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The Essential Elements of Description

Writing.ie | Resources | Better Fiction Guides | The Art of Description

Tracy Culleton

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These are the most important elements to remember when it comes to description:

  • The reader needs description to paint the picture of a location or scene in their head, but too much bogs down the story, slows the pace and detracts from the forward movement of the plot.
  • It’s essential to describe your characters as soon as possible after they’re introduced. But, don’t over describe them – let the reader fill in their own details, this enables them to cement a picture of the character in their mind.
  • Use the five senses as much as possible, think about what your character can hear, see, smell. Think about touch and taste. Don’t use too many senses in each scene, but use them to paint a real, tangible picture.
  • Use colour well.
  • Practise writing description – e.g. describe characters whose pictures you have found in magazines, or describe a room you’ve visited.
  • Don’t overdo description – remember the join-the-dots rule – let the reader fill in some detail for themselves.
  • Metaphors can be very powerful in description, evoking a mood or theme that runs through your story. Don’t forget, if you’ve heard it before it’s a cliché – to be avoided at all costs – you are a writer, be creative, come up with your own metaphors and similes.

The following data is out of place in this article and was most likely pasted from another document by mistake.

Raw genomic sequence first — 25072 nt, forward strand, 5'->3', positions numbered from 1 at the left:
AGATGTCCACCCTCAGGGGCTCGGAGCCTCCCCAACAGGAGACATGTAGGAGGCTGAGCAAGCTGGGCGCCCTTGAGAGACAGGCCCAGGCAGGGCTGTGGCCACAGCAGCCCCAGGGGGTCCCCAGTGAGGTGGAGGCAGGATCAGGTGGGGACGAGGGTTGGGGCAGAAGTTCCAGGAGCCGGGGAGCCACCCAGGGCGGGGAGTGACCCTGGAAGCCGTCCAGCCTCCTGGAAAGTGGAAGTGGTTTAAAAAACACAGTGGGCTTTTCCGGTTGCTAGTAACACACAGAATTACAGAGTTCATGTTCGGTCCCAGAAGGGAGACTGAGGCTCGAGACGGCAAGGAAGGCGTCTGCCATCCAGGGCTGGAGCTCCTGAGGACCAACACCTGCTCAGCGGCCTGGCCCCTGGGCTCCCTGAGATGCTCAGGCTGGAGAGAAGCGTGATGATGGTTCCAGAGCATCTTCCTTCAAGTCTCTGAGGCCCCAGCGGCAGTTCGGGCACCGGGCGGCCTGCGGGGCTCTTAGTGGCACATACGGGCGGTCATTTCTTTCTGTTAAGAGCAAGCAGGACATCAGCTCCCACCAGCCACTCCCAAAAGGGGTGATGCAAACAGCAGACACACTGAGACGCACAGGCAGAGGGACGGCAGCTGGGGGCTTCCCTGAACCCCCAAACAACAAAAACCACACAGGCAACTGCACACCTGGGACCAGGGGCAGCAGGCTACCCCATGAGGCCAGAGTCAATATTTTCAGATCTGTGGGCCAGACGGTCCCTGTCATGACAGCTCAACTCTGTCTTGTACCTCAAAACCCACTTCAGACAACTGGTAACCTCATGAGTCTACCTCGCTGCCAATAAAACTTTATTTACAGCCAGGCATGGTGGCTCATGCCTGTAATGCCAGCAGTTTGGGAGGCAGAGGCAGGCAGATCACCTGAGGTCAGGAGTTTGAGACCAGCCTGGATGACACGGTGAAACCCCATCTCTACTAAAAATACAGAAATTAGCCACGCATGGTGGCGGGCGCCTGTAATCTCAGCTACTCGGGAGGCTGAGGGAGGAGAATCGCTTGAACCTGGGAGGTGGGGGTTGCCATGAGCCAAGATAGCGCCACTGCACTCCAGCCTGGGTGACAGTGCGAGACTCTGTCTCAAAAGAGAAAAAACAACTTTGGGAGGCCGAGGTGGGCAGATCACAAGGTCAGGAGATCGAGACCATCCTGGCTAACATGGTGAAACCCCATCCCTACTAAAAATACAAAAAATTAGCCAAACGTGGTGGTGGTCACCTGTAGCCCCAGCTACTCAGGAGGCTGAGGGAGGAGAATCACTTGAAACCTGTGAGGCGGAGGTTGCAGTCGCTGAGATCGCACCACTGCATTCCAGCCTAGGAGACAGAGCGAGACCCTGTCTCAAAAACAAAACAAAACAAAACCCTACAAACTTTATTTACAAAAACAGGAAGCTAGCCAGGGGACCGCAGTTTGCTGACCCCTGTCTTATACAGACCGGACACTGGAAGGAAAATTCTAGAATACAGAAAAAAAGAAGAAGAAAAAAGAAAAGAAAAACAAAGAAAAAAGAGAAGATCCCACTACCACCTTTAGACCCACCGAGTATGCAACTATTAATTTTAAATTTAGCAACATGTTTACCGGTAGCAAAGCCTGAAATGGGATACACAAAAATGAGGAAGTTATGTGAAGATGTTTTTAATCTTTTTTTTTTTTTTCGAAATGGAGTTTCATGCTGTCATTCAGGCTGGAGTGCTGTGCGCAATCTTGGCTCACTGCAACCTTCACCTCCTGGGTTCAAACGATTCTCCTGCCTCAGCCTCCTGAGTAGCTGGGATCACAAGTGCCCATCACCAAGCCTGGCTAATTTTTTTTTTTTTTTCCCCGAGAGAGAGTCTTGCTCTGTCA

• Use description to develop mood – a stormy day, a bright white apartment.
  • Tie description to action to show the reader rather than tell them what is happening.
  • Be aware of what you can assume the reader knows (e.g. the shape of a newspaper), and what they don’t know.
  • Quirky details are good – they stand out in the reader’s mind. Do your research and build on a small detail to inform the reader about your characters and locations.

About the author

Tracy Culleton runs the www.fiction-writers-mentor.com, and works extensively for Inkwell Writers Workshops.

Born in Dublin in 1964, she has been writing all her life, but began her professional writing career in 2002 with the non-fiction book Simply Vegetarian’. Her fiction career began when she won the 2003 ‘Write a Bestseller’ Competition jointly run by Poolbeg and RTE’s Open House. This winning novel, Looking Good’, went on to spend three weeks in the top ten. Loving Lucy’ was published in 2004 and ‘More Than Friends’ in 2005. She is currently working on her fourth novel, Grace Under Pressure’.

Tracy has extensive experience in adult education, having worked with NALA as an adult literacy tutor. Tracy is an expert in EFL and has a special interest in the reasons for, and the cures for, writer’s block. She has written a non fiction book on the subject, available as a free e-Book on her website www.fiction-writers-mentor.com

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